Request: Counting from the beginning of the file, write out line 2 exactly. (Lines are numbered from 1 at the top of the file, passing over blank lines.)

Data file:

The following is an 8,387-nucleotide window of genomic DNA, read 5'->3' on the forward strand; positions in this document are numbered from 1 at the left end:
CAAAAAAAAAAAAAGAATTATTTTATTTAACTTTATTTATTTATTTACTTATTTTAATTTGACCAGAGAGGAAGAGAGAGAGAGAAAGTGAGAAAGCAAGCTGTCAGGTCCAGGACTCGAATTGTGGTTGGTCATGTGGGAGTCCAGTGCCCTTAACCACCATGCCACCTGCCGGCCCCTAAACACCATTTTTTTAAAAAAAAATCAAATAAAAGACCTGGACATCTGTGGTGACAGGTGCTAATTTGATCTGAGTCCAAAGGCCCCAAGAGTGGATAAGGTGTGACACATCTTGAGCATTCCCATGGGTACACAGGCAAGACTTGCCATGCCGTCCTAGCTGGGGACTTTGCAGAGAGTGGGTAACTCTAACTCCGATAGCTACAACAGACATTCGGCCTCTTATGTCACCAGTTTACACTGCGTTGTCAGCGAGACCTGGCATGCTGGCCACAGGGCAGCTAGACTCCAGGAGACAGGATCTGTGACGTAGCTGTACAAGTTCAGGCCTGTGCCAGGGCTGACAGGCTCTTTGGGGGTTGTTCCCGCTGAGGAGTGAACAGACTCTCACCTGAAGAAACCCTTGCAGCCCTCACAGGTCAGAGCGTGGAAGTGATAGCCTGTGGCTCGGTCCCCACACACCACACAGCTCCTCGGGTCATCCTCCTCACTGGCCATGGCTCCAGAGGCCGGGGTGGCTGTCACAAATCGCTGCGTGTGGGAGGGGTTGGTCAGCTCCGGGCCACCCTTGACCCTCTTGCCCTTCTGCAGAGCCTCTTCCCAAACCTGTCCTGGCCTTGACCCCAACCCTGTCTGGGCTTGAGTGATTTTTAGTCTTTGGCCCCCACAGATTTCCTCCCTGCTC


CAAAAAAAAAAAAAGAATTATTTTATTTAACTTTATTTATTTATTTACTTATTTTAATTTGACCAGAGAGGAAGAGAGAGAGAGAAAGTGAGAAAGCAAGCTGTCAGGTCCAGGACTCGAATTGTGGTTGGTCATGTGGGAGTCCAGTGCCCTTAACCACCATGCCACCTGCCGGCCCCTAAACACCATTTTTTTAAAAAAAAATCAAATAAAAGACCTGGACATCTGTGGTGACAGGTGCTAATTTGATCTGAGTCCAAAGGCCCCAAGAGTGGATAAGGTGTGACACATCTTGAGCATTCCCATGGGTACACAGGCAAGACTTGCCATGCCGTCCTAGCTGGGGACTTTGCAGAGAGTGGGTAACTCTAACTCCGATAGCTACAACAGACATTCGGCCTCTTATGTCACCAGTTTACACTGCGTTGTCAGCGAGACCTGGCATGCTGGCCACAGGGCAGCTAGACTCCAGGAGACAGGATCTGTGACGTAGCTGTACAAGTTCAGGCCTGTGCCAGGGCTGACAGGCTCTTTGGGGGTTGTTCCCGCTGAGGAGTGAACAGACTCTCACCTGAAGAAACCCTTGCAGCCCTCACAGGTCAGAGCGTGGAAGTGATAGCCTGTGGCTCGGTCCCCACACACCACACAGCTCCTCGGGTCATCCTCCTCACTGGCCATGGCTCCAGAGGCCGGGGTGGCTGTCACAAATCGCTGCGTGTGGGAGGGGTTGGTCAGCTCCGGGCCACCCTTGACCCTCTTGCCCTTCTGCAGAGCCTCTTCCCAAACCTGTCCTGGCCTTGACCCCAACCCTGTCTGGGCTTGAGTGATTTTTAGTCTTTGGCCCCCACAGATTTCCTCCCTGCTC